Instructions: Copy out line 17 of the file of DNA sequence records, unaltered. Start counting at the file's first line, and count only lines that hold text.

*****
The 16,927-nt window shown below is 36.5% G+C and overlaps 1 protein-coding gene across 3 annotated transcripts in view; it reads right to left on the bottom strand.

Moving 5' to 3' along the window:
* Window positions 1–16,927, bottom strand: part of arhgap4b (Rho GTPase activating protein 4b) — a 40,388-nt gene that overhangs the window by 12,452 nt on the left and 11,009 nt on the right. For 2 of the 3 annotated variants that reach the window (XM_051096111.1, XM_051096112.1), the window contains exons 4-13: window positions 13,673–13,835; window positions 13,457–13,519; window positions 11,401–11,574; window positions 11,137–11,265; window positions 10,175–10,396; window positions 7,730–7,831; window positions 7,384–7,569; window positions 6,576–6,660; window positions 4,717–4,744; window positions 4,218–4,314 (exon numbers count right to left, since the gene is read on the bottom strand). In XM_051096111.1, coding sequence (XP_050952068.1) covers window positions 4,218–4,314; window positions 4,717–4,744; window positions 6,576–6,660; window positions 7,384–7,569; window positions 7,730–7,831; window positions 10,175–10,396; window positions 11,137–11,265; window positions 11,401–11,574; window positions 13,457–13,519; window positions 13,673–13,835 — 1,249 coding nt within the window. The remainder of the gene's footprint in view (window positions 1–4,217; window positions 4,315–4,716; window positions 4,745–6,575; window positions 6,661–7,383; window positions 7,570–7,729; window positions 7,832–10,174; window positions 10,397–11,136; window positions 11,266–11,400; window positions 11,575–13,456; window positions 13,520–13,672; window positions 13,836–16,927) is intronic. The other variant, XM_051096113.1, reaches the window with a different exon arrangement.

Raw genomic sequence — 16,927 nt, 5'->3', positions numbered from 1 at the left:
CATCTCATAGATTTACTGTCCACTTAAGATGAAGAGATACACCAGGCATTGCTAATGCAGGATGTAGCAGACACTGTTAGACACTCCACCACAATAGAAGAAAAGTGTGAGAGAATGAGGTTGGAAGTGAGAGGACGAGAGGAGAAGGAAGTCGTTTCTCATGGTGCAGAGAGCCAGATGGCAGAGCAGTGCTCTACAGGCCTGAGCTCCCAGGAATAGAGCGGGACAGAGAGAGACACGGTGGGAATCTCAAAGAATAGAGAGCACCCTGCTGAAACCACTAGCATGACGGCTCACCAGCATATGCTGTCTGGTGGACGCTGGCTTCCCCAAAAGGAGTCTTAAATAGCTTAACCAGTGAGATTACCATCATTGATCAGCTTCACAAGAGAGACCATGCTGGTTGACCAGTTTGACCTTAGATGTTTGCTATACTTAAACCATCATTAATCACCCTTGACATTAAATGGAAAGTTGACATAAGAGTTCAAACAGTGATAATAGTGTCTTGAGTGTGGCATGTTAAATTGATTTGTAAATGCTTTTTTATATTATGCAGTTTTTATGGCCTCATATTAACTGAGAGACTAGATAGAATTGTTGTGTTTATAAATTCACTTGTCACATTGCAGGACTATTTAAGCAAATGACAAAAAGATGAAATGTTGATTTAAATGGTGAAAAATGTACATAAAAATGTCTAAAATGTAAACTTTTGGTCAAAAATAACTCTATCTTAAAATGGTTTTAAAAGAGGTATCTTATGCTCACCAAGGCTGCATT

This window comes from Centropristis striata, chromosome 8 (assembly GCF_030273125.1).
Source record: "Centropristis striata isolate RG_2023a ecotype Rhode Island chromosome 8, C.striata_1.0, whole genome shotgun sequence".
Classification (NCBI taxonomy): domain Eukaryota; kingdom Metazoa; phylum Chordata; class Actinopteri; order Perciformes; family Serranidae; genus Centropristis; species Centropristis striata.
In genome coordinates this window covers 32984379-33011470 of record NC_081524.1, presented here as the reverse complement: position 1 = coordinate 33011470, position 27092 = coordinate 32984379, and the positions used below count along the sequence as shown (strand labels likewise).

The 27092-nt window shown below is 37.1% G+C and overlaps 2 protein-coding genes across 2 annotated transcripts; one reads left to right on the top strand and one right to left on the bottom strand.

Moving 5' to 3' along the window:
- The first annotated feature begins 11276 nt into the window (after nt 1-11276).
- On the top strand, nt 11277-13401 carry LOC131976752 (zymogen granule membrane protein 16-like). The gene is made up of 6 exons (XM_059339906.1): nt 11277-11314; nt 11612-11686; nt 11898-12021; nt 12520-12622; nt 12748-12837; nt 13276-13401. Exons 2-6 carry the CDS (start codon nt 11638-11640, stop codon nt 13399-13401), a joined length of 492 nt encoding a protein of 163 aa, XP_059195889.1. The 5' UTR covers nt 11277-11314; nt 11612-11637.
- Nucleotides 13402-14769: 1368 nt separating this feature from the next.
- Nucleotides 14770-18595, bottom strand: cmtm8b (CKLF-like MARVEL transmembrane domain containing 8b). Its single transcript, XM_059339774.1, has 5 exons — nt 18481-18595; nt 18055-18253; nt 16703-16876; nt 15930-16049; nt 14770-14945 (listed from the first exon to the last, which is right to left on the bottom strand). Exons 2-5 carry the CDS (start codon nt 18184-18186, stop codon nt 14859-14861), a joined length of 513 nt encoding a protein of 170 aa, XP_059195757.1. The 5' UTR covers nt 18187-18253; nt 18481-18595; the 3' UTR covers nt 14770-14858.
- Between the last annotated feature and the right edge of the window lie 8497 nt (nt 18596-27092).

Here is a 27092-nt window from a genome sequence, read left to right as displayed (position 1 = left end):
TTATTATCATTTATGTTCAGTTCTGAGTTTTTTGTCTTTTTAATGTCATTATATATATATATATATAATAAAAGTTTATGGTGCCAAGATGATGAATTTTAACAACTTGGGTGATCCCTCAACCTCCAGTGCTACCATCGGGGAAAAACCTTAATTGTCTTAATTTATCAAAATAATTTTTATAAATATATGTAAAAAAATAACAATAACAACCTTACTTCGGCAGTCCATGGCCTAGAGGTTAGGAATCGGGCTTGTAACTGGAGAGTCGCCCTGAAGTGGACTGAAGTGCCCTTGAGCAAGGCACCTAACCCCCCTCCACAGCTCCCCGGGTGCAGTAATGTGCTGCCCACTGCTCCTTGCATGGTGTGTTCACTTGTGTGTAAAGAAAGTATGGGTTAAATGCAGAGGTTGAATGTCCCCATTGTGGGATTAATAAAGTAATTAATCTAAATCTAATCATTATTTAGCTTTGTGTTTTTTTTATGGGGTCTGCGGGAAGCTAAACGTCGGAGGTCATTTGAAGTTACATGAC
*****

Here is a 27092-nt window from a genome sequence, read left to right as displayed (position 1 = left end):